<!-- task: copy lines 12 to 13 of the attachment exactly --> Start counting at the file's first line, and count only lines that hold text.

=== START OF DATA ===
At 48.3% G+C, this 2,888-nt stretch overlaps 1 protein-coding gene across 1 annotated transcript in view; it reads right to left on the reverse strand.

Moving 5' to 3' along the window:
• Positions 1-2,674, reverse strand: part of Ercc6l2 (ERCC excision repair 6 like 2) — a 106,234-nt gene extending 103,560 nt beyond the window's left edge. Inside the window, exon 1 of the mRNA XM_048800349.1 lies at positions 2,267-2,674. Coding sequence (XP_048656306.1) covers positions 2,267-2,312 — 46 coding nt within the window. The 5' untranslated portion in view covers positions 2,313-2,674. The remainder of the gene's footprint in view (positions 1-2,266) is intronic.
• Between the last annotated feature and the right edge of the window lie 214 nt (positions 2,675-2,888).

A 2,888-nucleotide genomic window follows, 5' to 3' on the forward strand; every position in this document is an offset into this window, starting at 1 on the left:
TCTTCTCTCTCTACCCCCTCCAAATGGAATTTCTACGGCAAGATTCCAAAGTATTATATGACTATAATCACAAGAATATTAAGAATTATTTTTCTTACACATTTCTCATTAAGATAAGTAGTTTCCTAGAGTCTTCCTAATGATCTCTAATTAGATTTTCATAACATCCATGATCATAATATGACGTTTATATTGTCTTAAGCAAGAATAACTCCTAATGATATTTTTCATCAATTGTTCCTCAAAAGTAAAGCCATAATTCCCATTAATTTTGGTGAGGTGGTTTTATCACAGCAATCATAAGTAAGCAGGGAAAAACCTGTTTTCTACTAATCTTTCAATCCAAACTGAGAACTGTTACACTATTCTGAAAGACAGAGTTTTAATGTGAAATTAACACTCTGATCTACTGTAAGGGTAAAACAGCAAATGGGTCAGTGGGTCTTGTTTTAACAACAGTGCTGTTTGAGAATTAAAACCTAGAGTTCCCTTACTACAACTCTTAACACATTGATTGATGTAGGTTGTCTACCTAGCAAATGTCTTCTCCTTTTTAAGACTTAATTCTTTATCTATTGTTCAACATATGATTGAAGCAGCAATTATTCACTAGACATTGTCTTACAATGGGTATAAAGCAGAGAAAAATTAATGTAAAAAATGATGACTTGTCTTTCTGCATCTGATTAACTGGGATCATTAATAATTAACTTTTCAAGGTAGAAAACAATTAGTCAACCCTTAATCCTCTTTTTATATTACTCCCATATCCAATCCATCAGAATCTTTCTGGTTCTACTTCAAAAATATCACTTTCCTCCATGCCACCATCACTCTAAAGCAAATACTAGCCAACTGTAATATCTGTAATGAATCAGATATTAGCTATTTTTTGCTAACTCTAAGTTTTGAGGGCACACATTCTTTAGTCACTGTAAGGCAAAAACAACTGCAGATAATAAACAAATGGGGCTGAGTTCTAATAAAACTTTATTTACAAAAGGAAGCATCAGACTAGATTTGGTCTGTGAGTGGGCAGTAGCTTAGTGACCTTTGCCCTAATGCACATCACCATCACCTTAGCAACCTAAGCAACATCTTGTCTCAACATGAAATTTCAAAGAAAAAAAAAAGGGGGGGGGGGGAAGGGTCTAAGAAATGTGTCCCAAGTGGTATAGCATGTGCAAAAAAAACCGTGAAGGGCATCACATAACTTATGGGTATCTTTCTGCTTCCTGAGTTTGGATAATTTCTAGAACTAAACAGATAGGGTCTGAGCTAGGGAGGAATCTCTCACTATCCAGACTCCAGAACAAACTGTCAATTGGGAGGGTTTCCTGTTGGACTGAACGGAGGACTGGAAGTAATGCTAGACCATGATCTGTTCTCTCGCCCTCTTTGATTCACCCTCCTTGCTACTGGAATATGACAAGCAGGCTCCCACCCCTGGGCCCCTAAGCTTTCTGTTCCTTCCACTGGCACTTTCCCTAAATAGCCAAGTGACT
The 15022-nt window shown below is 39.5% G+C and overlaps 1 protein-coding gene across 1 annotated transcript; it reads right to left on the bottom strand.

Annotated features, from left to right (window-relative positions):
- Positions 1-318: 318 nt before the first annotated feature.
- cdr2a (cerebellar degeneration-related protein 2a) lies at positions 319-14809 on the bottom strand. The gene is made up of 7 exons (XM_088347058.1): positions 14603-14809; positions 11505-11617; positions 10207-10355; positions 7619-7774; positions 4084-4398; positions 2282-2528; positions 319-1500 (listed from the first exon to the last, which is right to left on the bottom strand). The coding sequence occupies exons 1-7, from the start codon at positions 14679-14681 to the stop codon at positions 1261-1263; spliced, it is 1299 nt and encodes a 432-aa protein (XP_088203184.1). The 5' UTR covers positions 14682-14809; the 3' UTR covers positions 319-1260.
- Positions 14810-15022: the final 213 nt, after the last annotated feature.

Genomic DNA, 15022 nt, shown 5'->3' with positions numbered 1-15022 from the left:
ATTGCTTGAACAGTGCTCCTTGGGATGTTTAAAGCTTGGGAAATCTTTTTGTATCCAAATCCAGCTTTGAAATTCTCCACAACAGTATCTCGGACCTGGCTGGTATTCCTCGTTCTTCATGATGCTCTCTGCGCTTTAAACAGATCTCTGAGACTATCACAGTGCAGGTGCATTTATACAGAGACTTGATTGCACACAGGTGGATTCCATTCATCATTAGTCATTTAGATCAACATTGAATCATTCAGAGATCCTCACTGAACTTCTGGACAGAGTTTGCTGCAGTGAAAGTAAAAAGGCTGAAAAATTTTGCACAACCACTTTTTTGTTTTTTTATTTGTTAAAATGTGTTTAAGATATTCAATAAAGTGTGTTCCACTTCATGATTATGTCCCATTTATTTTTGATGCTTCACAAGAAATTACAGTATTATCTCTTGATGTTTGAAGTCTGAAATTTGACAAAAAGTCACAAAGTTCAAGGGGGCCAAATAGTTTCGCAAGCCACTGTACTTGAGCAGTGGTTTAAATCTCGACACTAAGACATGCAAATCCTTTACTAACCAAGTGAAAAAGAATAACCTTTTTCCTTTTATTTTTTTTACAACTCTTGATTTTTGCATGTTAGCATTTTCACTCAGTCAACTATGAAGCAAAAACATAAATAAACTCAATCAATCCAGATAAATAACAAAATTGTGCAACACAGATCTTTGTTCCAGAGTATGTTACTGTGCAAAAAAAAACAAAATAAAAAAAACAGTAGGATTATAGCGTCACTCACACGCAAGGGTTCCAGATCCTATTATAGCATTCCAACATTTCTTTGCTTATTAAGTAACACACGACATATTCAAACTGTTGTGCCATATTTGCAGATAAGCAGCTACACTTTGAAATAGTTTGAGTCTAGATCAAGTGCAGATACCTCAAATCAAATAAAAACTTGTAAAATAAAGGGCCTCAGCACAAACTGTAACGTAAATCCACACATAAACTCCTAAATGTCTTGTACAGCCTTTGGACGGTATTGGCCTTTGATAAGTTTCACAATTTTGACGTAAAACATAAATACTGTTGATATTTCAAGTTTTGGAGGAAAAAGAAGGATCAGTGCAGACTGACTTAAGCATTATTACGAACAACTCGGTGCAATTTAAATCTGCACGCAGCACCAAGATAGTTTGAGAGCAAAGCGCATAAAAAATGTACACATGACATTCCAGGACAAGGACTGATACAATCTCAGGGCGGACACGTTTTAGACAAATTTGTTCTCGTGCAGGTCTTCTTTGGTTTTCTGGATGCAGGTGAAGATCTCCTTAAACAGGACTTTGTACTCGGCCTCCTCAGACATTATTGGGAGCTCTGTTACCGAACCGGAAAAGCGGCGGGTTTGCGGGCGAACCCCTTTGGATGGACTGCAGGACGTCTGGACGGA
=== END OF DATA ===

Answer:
Genomic DNA, 15022 nt, shown 5'->3' with positions numbered 1-15022 from the left:
ATTGCTTGAACAGTGCTCCTTGGGATGTTTAAAGCTTGGGAAATCTTTTTGTATCCAAATCCAGCTTTGAAATTCTCCACAACAGTATCTCGGACCTGGCTGGTATTCCTCGTTCTTCATGATGCTCTCTGCGCTTTAAACAGATCTCTGAGACTATCACAGTGCAGGTGCATTTATACAGAGACTTGATTGCACACAGGTGGATTCCATTCATCATTAGTCATTTAGATCAACATTGAATCATTCAGAGATCCTCACTGAACTTCTGGACAGAGTTTGCTGCAGTGAAAGTAAAAAGGCTGAAAAATTTTGCACAACCACTTTTTTGTTTTTTTATTTGTTAAAATGTGTTTAAGATATTCAATAAAGTGTGTTCCACTTCATGATTATGTCCCATTTATTTTTGATGCTTCACAAGAAATTACAGTATTATCTCTTGATGTTTGAAGTCTGAAATTTGACAAAAAGTCACAAAGTTCAAGGGGGCCAAATAGTTTCGCAAGCCACTGTACTTGAGCAGTGGTTTAAATCTCGACACTAAGACATGCAAATCCTTTACTAACCAAGTGAAAAAGAATAACCTTTTTCCTTTTATTTTTTTTACAACTCTTGATTTTTGCATGTTAGCATTTTCACTCAGTCAACTATGAAGCAAAAACATAAATAAACTCAATCAATCCAGATAAATAACAAAATTGTGCAACACAGATCTTTGTTCCAGAGTATGTTACTGTGCAAAAAAAAACAAAATAAAAAAAACAGTAGGATTATAGCGTCACTCACACGCAAGGGTTCCAGATCCTATTATAGCATTCCAACATTTCTTTGCTTATTAAGTAACACACGACATATTCAAACTGTTGTGCCATATTTGCAGATAAGCAGCTACACTTTGAAATAGTTTGAGTCTAGATCAAGTGCAGATACCTCAAATCAAATAAAAACTTGTAAAATAAAGGGCCTCAGCACAAACTGTAACGTAAATCCACACATAAACTCCTAAATGTCTTGTACAGCCTTTGGACGGTATTGGCCTTTGATAAGTTTCACAATTTTGACGTAAAACATAAATACTGTTGATATTTCAAGTTTTGGAGGAAAAAGAAGGATCAGTGCAGACTGACTTAAGCATTATTACGAACAACTCGGTGCAATTTAAATCTGCACGCAGCACCAAGATAGTTTGAGAGCAAAGCGCATAAAAAATGTACACATGACATTCCAGGACAAGGACTGATACAATCTCAGGGCGGACACGTTTTAGACAAATTTGTTCTCGTGCAGGTCTTCTTTGGTTTTCTGGATGCAGGTGAAGATCTCCTTAAACAGGACTTTGTACTCGGCCTCCTCAGACATTATTGGGAGCTCTGTTACCGAACCGGAAAAGCGGCGGGTTTGCGGGCGAACCCCTTTGGATGGACTGCAGGACGTCTGGACGGA